What is the Principal Agent problem, and should I be concerned about it in my local cooperative?

Cooperative manager groups, comprising the boards and managers, play a pivotal role in the success of cooperatives. However, what if their management performance deteriorates as a result of the Principal-Agent (PA) problem? The principal-agent problem highlights the inherent dilemma that emerges when an individual or entity (the principal) entrusts tasks or decisions to another party (the agent), who may prioritize their own interests over fulfilling the principal’s objectives, often stemming from information imbalances.

Should we be concerned about the possible PA problem in our local cooperatives? The short answer is “yes.” In fact, many existing studies have pointed out that cooperatives’ relationships between manager groups (the boards & managers) and members are actually more vulnerable than investor-oriented firms (IOFs). This is because while shareholders of IOFs can continuously monitor their management groups’ performance via external information, such as stock exchanges, cooperatives do not have a market for their equity, which hinders their members from monitoring the actions of their manager groups. 

Furthermore, the lack of monitoring from coop members may not only lead to a moral hazard where managers incentivize themselves, but might also intensify the adverse relationship between the boards and managers if they already had a hostile relationship. A recent study (Seo et al., in press) suggested some possible instances of internal governance issues and structural characteristics that may lead to such hostile relationships between the boards and managers. For example, the managers of agricultural cooperatives, who are also members of their cooperatives, tend to experience increased conflict despite the high level of loyalty towards their organizations. Because becoming a board member does not necessarily require board candidates to have accredited business management skills, the board of directors’ management knowledge, such as understanding of governance management or sector of supply chains, is often questioned (Park et al, 2019). In this situation, conflict may arise due to the board’s lack of perceived knowledge if board members attempt to over-manage managers’ boundaries. Moreover, if non-member board members, who potentially lack knowledge of their cooperative’s sector in the supply chain, influence cooperatives’ investment decisions, then conflict may arise in a similar way. This is why many existing studies emphasize the importance of cooperative board leadership training.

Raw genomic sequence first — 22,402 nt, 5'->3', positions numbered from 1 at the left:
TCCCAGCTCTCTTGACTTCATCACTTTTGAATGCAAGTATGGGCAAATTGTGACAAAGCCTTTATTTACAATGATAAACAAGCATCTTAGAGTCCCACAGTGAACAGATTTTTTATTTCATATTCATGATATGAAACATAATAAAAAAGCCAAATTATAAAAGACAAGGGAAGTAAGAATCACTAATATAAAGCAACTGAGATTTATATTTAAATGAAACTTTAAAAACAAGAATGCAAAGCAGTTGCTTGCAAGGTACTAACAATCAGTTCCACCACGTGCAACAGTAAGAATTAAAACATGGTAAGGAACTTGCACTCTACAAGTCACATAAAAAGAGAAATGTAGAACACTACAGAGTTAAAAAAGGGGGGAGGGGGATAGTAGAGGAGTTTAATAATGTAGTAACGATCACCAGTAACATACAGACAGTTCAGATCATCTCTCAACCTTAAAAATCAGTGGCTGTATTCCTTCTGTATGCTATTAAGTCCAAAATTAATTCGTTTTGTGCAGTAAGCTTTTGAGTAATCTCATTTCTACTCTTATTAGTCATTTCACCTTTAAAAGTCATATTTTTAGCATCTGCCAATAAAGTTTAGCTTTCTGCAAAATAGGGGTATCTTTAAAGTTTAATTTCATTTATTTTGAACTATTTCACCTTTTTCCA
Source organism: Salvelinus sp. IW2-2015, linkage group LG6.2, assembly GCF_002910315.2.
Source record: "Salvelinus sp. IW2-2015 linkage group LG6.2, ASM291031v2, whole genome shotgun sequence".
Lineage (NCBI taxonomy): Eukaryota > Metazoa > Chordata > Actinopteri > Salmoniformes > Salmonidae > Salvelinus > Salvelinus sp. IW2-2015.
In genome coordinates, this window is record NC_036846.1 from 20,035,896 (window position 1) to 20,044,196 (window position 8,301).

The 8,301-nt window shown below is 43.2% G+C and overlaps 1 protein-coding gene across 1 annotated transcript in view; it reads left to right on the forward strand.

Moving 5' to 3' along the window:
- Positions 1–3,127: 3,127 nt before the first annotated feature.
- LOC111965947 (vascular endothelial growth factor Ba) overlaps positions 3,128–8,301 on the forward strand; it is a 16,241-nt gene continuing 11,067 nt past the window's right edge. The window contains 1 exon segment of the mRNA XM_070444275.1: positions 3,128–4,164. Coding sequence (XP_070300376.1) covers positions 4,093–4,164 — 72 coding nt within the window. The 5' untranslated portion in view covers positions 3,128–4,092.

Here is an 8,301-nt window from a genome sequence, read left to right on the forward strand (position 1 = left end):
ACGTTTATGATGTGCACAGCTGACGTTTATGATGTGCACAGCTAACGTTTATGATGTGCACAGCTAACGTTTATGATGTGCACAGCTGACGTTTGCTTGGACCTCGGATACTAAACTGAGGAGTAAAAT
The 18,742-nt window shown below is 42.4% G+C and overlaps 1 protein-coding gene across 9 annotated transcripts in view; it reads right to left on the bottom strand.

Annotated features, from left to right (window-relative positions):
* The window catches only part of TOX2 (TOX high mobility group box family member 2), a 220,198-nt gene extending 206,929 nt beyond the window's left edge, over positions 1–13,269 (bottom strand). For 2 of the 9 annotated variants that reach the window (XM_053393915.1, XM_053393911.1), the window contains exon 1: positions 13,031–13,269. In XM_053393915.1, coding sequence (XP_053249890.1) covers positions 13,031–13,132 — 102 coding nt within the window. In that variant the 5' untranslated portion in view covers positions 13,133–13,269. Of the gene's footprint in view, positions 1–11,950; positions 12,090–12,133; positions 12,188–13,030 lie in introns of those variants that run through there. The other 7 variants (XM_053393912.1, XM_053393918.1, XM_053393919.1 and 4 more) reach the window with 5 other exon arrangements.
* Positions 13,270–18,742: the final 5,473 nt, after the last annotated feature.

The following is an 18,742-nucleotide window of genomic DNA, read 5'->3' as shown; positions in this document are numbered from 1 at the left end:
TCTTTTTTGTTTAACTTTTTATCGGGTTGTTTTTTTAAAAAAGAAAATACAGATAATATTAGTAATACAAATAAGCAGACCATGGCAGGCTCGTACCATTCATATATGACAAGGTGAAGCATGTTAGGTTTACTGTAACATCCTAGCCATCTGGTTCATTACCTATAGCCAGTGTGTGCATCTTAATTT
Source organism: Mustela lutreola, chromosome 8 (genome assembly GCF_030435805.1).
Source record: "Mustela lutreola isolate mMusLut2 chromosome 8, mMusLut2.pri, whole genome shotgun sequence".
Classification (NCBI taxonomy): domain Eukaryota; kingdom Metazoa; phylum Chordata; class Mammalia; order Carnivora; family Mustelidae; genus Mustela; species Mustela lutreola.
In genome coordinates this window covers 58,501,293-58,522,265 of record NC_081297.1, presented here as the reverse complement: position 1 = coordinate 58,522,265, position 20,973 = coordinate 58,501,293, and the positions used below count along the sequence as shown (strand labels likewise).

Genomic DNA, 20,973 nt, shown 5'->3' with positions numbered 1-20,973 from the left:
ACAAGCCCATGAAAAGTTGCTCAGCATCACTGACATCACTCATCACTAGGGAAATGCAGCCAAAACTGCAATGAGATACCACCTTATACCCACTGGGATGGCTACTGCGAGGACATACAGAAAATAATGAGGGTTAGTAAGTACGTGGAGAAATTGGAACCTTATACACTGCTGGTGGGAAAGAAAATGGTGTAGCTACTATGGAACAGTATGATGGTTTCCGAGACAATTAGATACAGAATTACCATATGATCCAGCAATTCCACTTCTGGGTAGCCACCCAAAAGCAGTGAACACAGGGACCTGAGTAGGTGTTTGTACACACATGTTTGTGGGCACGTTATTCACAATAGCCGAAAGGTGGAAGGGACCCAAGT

Though the PA problem is pervasive across almost every firm, existing studies have suggested some possible factors that alleviate the PA problem in cooperatives. Some potential solutions include enhancing social capital (trust), building favorable conditions that enhance the relationship between principals and agents, providing appropriate incentives for agents, and creating elaborate contract structures (i.e. laws and sophisticated contracts lead to human behaviors). Using one or more of these measures is recommended to create “anti-PA problem” environments in local cooperatives to prevent possible management performance loss and maximize manager groups’ performance.


Seo et al. 2024. Managers, Boards, and the Principal-Agent Problem in Cooperatives: A Survey 

of  Cooperative Managers in Texas. Accepted for publication in the Journal of Cooperatives on 30th. January, 2024.

Park et al. 2019. A Framework for Training and Assessment of the 21st Century Cooperative. 

Western Economics Forum. Volume 17,Issue Number 2. https://ageconsearch.umn.edu/record/298048/

Seo, Frank. “What is the Principal Agent problem, and should I be concerned about it in my local cooperative?Southern Ag Today 4(14.5). April 5, 2024. Permalink